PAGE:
Trick-or-Treating Memories. In Crayon.

You know that thing I do every Christmas season, where I write about holiday memories but also draw them with crayons? I’ve done it for Thanksgiving, too. I am so bad at going viral.

Here’s the Halloween version, which will specifically deal with trick-or-treating. Below are five memories of my childhood candy-hunting adventures, badly drawn with a Sharpie and then colored with crayons that are still all over my office floor.

Hodgepodge Haunter!

Only rarely was I determined to be any specific character for Halloween. It was Dracula in kindergarten, then ALF a few years later, and… I think that’s it?

Most of my costumes were just mixes of whatever could be found at local pharmacies on like, October 29th. That became a tradition in of itself. My old best friend lived right across the street, and just before Halloween, our mothers would take us to CVS or Rite-Aid to rummage through Aisle 7.

Pharmacies carried more costumes in the late ‘80s than they do now, but when you went that close to Halloween, there wasn’t much left. Actually, there was hardly anything left, and certainly no “complete” costumes that self-respecting kids would’ve wanted to wear.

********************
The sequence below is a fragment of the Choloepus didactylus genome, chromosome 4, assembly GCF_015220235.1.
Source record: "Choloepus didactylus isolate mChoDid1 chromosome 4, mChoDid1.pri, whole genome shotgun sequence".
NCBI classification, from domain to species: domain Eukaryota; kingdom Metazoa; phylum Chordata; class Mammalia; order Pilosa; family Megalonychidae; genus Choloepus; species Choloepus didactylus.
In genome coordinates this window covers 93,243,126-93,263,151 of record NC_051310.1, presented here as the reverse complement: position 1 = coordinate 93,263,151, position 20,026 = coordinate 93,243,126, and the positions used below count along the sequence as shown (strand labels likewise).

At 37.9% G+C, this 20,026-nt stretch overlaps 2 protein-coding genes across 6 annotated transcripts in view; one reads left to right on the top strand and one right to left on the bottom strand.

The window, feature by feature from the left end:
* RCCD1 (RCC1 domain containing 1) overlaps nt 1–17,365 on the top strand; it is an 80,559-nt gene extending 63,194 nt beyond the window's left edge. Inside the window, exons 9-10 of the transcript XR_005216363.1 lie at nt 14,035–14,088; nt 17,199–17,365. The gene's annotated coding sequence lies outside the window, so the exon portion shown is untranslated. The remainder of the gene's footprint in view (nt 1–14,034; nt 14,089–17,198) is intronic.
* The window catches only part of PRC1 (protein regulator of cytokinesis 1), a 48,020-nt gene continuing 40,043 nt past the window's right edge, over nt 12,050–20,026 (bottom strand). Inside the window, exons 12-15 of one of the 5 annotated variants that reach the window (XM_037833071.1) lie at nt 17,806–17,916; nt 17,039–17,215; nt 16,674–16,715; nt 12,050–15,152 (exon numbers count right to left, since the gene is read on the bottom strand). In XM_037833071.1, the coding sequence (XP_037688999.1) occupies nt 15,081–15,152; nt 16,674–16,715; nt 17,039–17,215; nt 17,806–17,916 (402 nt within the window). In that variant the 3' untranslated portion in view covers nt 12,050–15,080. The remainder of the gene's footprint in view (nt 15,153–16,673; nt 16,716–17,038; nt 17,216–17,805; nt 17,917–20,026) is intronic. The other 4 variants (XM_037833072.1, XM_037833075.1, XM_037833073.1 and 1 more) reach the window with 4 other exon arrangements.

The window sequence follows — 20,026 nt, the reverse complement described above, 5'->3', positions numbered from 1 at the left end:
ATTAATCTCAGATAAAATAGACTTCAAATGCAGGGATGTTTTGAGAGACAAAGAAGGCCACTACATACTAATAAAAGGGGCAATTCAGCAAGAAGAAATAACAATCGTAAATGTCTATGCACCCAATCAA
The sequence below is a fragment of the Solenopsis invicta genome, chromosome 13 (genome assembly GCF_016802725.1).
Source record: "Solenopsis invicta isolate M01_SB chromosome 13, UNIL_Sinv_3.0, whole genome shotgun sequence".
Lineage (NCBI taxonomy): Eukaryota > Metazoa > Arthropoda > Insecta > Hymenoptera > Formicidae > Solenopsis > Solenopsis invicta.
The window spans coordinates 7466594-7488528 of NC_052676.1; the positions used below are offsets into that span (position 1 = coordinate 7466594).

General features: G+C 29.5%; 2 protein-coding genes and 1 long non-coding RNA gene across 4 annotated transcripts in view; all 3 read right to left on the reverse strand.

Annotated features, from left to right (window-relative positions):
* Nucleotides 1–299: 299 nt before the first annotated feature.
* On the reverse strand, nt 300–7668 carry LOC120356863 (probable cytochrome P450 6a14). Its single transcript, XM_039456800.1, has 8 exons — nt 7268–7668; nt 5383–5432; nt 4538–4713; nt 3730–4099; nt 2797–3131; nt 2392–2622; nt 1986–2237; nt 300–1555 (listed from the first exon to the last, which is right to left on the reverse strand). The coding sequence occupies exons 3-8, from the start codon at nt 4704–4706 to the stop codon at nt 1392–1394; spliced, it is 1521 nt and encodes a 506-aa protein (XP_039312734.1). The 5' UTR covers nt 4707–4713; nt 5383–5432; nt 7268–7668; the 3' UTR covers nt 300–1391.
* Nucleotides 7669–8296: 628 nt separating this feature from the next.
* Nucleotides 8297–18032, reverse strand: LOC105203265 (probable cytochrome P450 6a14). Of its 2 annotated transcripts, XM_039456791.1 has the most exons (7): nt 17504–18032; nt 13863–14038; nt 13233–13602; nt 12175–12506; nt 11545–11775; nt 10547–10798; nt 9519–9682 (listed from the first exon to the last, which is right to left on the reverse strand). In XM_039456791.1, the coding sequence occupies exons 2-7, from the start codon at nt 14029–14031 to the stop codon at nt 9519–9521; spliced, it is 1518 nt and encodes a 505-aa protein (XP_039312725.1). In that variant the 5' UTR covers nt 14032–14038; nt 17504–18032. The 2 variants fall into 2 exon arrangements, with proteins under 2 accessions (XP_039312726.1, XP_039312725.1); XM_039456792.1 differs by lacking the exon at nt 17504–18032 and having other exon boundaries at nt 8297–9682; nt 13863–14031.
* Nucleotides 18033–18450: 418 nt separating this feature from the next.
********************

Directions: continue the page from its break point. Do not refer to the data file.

We’d instead cobble our costumes together from various accessories. In the example illustrated above, one year I wore a Jason mask, a cheap Freddy glove and a nylon vampire cape. Add in a plastic scythe, and I gotta say, I probably liked that costume better than any “real” one I might’ve found two weeks prior.

The Haunted House!

Every neighborhood has that one house that kids stay away from. In ours, it was a dark brown monstrosity, half-obscured by overgrown bushes that perpetually reeked of pesticide. The front windows were always curtained, but they glowed ominously at night because the people who lived there adored red light bulbs.

We’d all heard stories about them. Most were untrue, but it’s still fair to say that they were eccentrics with little interest in neighborhood courtesies. One was an elderly woman who was locally infamous for starting wars over absolutely everything.